Week 10 – of Curses and Murder

Yet another week of SYNC FREE AUDIOBOOKS…
This time, if murder, curses, witches and false promises are up you alley then it’s all here.

Starting with Shakespeare and…

Macbeth

Infamously known as the cursed Scottish play, Macbeth is perhaps Shakespeare’s darkest tragedy. When General Macbeth is foretold by three witches that he will one day be King of Scotland, Lady Macbeth convinces him to get rid of anyone who could stand in his way – including committing regicide. As Macbeth ascends to the throne through bloody murder, he becomes a tyrant consumed by fear and paranoia.
An L.A. Theatre Works full-cast performance featuring: James Marsters as Macbeth; Joanne Whalley as Lady Macbeth; Josh Cooke as Banquo and others; J.D. Cullum as Macduff and Second Murderer; Dan Donohue as Ross; Jeannie Elias as Second Witch and others; Chuma Gault as Lennox and Servant; Jon Matthews as Malcolm; Alan Shearman as Angus and others; André Sogliuzzo as Donalbain, Third Witch and others; Kate Steele as Lady Macduff, First Witch and Apparition; Kris Tabori as Duncan and others.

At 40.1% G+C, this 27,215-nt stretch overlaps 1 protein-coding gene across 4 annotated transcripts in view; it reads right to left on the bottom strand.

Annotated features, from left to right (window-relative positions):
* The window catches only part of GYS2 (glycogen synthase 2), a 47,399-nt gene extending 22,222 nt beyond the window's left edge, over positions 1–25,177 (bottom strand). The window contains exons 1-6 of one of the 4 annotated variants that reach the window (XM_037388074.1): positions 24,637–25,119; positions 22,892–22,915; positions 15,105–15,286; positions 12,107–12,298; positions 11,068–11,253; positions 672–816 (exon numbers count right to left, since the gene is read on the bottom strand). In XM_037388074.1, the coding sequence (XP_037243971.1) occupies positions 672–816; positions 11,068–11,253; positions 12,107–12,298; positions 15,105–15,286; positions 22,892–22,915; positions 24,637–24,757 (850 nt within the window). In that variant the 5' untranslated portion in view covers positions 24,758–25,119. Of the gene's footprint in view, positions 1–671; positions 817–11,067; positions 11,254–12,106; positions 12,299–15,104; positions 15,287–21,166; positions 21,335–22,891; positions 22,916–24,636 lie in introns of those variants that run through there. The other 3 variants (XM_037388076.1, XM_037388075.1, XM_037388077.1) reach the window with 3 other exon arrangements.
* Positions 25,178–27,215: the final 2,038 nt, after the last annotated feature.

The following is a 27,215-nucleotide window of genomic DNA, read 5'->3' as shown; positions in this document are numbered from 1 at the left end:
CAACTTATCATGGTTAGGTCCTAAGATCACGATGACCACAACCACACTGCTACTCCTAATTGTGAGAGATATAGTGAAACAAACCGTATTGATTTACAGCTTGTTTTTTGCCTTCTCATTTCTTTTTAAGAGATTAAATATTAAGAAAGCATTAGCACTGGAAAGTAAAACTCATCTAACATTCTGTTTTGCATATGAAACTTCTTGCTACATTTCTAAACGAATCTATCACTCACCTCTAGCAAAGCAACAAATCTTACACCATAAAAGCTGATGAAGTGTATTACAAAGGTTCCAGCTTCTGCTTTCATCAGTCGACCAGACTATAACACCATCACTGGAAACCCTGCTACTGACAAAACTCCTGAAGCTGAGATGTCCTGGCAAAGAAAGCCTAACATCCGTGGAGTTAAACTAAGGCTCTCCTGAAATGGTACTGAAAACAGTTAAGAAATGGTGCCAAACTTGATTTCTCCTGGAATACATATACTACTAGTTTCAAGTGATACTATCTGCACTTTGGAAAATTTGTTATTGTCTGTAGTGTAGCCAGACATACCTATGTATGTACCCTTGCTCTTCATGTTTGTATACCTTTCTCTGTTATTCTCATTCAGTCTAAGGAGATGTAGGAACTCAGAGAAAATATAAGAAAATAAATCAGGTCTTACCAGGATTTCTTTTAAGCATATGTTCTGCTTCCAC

The Curse of Crow Hollow

Written by Billy Coffey and beautifully narrated by Gabe Wicks.

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With the “profound sense of Southern spirituality” he is known for (Publishers Weekly), Billy Coffey draws us into a town where good and evil—and myth and reality—intertwine in unexpected ways.
Everyone in Crow Hollow knows of Alvaretta Graves, the old widow who lives in the mountain. Many call her a witch; others whisper she’s insane. Everyone agrees the vengeance Alvaretta swore at her husband’s death hovers over them all. That vengeance awakens when teenagers stumble upon Alvaretta’s cabin, incurring her curse. Now a sickness moves through the Hollow. Rumors swirl that Stu Graves has risen for revenge. And the people of Crow Hollow are left to confront not only the darkness that lives on the mountain, but the darkness that lives within themselves.
“Coffey spins a wicked tale . . . [The Curse of Crow Hollow] blends folklore, superstition, and subconscious dread in the vein of Shirley Jackson’s ‘The Lottery.’”
—Kirkus Reviews

I can just hear those finger nails scrawling over a blackboard right now!!
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